No, we never found out what the “City of Lights” actually was. Not even after the wine. Suggestions on a postcard.

From Basel to Rivera

When I was last in Europe, my sister was there with me. She’s a big fan of tennis, Roger Federer being her favourite player. She’s also a bit of a stalker (love you!), so we ended up renting a car and driving from Paris to Basel as she wanted to visit Federer’s hometown. Now, this is relevant because this is where “The FlavNav” comes from – we are cheap and decided to forego the rental car’s satnav, resulting in me yelling directions that had been googled the night before and jotted down on a notepad at my sister while she drove. As perfectly sensible people would do. It is also relevant because Basel sits on a triple border, and this theme has been recurring in my life and inevitably influential in my work.

I found it fantastic that I could say I’d walked from Switzerland across to Germany, then to France and back before breakfast. It shouldn’t have impressed me much, as I was born and grew up on a border town, Santana do Livramento, in southern Brazil. It is joined by the hip with Rivera, in Uruguay. There are no bridges, no rivers, no border control stations here. The two towns are one, and everyone can move freely between them. Now, in addition to the physical differences stated above, our Mercosul doesn’t quite work as well as the EU (as much as they try), and politically and economically speaking, Uruguay and Brazil are 100% separate countries. People turn a blind eye to A LOT that happens here, endless allowances are made because the place simply can’t be regulated like the rest of both countries. Yet, bureaucracy always manages to get in the way. I could go to school in Brazil in the morning, for example, and then to my English class in Uruguay in the afternoon (which allowed me to say for years that I studied English abroad, much to my own amusement), no problem. If I wanted to set up a business in Uruguay, however, I’d need to go through a silly amount of paperwork. Things like that, you get the picture. The freedom of the border is rather unique nonetheless. So much so that locals say the border means nothing to them – we don’t realise there IS a border until we’ve been to other places.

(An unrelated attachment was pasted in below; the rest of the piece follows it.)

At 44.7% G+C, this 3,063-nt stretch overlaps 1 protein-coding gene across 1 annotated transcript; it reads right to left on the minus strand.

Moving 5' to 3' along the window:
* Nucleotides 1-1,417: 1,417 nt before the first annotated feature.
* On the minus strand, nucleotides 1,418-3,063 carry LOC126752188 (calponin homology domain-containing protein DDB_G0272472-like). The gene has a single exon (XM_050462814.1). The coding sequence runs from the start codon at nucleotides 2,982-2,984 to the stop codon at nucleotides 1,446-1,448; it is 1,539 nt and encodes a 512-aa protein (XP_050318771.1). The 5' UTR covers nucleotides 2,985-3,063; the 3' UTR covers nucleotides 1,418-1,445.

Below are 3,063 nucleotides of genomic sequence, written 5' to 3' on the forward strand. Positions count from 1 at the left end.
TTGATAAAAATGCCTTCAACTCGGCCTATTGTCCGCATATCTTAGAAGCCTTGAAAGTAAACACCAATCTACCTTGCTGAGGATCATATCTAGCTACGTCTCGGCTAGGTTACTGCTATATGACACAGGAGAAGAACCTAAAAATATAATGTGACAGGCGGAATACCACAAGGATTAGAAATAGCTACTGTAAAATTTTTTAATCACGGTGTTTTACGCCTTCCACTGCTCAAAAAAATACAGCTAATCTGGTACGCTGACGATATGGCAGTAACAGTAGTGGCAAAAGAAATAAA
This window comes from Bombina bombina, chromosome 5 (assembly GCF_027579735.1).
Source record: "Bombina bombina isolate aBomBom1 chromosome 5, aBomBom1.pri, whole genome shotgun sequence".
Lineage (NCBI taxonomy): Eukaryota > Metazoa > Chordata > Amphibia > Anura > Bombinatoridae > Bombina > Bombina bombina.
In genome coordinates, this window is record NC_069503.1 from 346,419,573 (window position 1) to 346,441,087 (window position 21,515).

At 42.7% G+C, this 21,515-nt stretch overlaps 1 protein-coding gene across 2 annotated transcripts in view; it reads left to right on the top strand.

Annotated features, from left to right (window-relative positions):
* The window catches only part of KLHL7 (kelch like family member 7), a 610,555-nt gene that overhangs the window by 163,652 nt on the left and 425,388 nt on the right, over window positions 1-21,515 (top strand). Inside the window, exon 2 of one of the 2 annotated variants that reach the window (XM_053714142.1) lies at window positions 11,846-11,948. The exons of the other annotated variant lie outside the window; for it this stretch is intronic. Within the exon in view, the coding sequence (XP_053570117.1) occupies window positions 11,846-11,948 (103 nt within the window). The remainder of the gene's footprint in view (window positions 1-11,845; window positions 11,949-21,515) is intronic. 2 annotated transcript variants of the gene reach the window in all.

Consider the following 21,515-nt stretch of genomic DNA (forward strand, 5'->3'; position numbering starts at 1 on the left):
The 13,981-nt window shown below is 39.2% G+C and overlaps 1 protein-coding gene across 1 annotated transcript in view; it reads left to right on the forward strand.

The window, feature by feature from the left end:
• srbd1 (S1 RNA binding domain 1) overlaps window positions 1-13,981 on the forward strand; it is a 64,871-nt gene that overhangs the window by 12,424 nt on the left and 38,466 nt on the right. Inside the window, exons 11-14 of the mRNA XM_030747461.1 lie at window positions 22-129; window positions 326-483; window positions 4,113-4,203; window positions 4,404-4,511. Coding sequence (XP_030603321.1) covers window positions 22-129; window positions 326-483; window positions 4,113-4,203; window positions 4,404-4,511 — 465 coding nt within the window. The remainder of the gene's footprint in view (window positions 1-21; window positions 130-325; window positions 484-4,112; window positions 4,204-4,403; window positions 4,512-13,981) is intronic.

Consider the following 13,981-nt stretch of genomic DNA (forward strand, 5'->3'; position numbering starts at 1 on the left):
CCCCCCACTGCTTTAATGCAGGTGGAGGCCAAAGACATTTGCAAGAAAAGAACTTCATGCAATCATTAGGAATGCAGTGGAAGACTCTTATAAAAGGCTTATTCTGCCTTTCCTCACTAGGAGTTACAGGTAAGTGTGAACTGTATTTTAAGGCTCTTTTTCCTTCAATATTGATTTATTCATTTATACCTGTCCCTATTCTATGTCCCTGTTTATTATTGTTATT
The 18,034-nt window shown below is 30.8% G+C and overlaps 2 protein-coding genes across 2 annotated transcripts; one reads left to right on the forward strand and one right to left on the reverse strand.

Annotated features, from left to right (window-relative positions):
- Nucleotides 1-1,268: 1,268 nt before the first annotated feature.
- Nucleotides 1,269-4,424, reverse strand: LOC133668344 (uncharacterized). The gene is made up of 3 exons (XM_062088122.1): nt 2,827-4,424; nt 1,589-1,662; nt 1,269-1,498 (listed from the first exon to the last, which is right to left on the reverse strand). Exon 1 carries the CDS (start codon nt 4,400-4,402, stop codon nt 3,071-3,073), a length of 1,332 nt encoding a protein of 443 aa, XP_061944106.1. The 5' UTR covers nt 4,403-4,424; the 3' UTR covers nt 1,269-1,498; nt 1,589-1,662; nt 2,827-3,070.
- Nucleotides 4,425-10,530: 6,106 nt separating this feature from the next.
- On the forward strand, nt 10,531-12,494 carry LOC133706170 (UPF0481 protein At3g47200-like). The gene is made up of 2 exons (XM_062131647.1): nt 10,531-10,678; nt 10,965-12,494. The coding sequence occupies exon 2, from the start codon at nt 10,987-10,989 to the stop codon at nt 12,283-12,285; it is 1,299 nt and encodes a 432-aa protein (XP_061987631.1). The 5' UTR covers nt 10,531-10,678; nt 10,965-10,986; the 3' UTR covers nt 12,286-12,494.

So last year I had the chance to bring my theatre company over and explore this border, its features, peoples, languages, relations. We were supported by Creative Scotland, a Brazilian university and many other local organisations and companies both in Brazil and in Uruguay. We had an excellent time and I’m very proud of what we achieved. We’re hoping to release a documentary about it this year, and will also feature in a book about performance pieces that happened in Portuguese-speaking territory between 2010 and 2013. If you want to know more about this project, please check out our blog on that.

Anyway, the point is, to this day I struggle to wrap my head round less amicable borders. Brazilian writer Donaldo Sch├╝ller said that “beyond a border, there’s threat and seduction”. I’ve spent most of my life being seduced by the other side, but now after the experience of the past few months, I’ve started to get a taste of the threat. I confess I would like to visit some of the most extreme bordering areas in the world so I have the whole spectrum. This was the idea of Fronteiras Explorers (the aforementioned project), but now my own border-crossing has come to a standstill, when I’m no longer allowed to hop over to the other side where I used to live.

Tomorrow I’m speaking at a local university in Santana do Livramento as part of a panel discussing the construction of a border-specific culture and art. Maybe part of it is to fully exploit this tension between the threat and the seduction. I’m sure it will be a thrilling debate.